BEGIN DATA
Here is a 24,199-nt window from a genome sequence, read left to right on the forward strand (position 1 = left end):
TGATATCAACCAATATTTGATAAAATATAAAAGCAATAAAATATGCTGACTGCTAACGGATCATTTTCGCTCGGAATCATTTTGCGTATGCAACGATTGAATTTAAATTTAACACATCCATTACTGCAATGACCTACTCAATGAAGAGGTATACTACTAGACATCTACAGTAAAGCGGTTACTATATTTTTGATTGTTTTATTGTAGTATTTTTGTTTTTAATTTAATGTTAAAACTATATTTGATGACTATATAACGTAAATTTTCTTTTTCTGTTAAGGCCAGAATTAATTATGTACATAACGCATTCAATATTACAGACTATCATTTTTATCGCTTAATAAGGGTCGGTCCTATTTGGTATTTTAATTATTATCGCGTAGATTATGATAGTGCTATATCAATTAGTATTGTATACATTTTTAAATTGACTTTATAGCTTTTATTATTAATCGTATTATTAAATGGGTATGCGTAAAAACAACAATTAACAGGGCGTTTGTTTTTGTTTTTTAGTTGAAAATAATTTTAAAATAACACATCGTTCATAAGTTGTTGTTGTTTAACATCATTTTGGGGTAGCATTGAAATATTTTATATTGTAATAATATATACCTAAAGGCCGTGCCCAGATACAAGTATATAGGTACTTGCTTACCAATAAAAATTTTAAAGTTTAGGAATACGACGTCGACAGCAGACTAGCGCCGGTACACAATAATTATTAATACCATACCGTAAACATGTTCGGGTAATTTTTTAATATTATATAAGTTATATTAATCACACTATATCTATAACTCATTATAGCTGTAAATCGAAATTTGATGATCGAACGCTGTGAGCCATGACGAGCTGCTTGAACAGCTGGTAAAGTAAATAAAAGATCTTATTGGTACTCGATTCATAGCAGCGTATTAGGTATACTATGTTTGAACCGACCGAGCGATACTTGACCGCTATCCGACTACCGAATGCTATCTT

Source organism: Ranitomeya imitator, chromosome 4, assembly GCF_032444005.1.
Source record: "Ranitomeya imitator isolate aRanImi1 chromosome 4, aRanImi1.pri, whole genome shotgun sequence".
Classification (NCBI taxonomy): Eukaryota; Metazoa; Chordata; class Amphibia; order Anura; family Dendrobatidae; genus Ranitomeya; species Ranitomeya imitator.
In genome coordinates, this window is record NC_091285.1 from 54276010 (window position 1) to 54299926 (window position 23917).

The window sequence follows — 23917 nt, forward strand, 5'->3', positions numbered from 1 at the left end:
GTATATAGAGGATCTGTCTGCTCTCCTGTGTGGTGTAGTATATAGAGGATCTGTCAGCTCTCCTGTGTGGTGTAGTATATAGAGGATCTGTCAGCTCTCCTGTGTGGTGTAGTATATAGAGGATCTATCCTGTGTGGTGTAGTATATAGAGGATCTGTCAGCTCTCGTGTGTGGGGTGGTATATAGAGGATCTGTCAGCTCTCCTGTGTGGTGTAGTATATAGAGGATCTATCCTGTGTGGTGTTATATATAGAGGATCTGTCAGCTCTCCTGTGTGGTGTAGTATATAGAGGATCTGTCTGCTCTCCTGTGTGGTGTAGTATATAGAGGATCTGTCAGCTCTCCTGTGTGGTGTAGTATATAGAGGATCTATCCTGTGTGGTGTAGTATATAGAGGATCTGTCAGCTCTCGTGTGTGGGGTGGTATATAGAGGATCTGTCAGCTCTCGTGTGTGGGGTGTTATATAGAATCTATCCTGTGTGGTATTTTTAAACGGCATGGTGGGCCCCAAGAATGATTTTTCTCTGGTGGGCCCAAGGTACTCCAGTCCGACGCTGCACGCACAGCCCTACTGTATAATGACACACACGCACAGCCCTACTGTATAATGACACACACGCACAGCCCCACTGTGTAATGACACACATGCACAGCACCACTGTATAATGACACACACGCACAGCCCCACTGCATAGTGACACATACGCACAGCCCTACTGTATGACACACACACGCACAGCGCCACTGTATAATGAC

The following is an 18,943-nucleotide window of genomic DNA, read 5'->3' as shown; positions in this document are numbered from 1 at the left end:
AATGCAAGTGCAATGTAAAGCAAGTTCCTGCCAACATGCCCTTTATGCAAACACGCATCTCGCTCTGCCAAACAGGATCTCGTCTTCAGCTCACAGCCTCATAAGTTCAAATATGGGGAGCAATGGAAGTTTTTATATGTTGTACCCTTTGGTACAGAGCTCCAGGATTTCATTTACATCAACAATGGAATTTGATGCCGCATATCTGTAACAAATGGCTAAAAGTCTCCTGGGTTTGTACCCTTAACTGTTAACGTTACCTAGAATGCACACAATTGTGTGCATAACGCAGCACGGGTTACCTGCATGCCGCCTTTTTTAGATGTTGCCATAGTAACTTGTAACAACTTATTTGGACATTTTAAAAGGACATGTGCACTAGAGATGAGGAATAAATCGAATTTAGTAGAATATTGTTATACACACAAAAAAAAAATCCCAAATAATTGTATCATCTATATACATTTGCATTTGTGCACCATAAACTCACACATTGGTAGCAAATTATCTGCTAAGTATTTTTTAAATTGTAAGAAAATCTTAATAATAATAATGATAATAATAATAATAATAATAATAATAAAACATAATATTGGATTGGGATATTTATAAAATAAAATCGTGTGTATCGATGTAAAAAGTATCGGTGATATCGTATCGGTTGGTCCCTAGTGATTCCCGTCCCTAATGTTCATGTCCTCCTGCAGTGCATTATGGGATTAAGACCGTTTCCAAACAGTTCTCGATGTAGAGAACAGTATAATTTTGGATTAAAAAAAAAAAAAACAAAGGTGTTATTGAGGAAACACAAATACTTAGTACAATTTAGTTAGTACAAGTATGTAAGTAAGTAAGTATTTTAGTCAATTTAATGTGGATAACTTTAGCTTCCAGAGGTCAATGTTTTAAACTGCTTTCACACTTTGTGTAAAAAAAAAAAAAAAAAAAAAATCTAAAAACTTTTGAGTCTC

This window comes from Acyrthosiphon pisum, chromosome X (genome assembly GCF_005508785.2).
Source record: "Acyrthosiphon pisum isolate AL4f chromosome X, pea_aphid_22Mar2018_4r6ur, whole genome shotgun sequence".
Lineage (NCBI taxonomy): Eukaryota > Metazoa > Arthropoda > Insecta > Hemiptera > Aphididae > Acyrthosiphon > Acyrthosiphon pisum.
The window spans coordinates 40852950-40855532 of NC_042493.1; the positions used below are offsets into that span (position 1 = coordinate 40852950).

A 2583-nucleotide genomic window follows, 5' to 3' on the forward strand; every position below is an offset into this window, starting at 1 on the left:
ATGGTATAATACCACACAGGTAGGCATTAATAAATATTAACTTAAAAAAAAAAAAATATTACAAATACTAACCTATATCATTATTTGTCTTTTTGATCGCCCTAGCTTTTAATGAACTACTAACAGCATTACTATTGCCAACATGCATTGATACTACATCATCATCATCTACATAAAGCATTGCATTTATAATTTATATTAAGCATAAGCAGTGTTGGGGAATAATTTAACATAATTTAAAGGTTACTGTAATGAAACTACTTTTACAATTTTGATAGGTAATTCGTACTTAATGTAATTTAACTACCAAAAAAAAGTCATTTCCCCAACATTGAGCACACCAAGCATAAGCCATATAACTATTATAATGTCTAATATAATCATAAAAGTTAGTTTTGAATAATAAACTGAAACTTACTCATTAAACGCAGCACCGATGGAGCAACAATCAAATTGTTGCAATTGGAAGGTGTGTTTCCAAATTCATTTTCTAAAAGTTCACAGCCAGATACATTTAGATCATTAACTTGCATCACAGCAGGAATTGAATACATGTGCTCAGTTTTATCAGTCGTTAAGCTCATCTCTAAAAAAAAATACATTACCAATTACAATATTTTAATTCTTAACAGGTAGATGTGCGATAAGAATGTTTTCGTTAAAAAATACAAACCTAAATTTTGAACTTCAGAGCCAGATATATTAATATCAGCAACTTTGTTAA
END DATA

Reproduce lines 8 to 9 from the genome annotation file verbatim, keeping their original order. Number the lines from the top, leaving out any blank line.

GTATATAGAGGATCTGTCTGCTCTCCTGTGTGGTGTAGTATATAGAGGATCTGTCAGCTCTCCTGTGTGGTGTAGTATATAGAGGATCTGTCAGCTCTCCTGTGTGGTGTAGTATATAGAGGATCTATCCTGTGTGGTGTAGTATATAGAGGATCTGTCAGCTCTCGTGTGTGGGGTGGTATATAGAGGATCTGTCAGCTCTCCTGTGTGGTGTAGTATATAGAGGATCTATCCTGTGTGGTGTTATATATAGAGGATCTGTCAGCTCTCCTGTGTGGTGTAGTATATAGAGGATCTGTCTGCTCTCCTGTGTGGTGTAGTATATAGAGGATCTGTCAGCTCTCCTGTGTGGTGTAGTATATAGAGGATCTATCCTGTGTGGTGTAGTATATAGAGGATCTGTCAGCTCTCGTGTGTGGGGTGGTATATAGAGGATCTGTCAGCTCTCGTGTGTGGGGTGTTATATAGAATCTATCCTGTGTGGTATTTTTAAACGGCATGGTGGGCCCCAAGAATGATTTTTCTCTGGTGGGCCCAAGGTACTCCAGTCCGACGCTGCACGCACAGCCCTACTGTATAATGACACACACGCACAGCCCTACTGTATAATGACACACACGCACAGCCCCACTGTGTAATGACACACATGCACAGCACCACTGTATAATGACACACACGCACAGCCCCACTGCATAGTGACACATACGCACAGCCCTACTGTATGACACACACACGCACAGCGCCACTGTATAATGAC

The following is an 18,943-nucleotide window of genomic DNA, read 5'->3' as shown; positions in this document are numbered from 1 at the left end: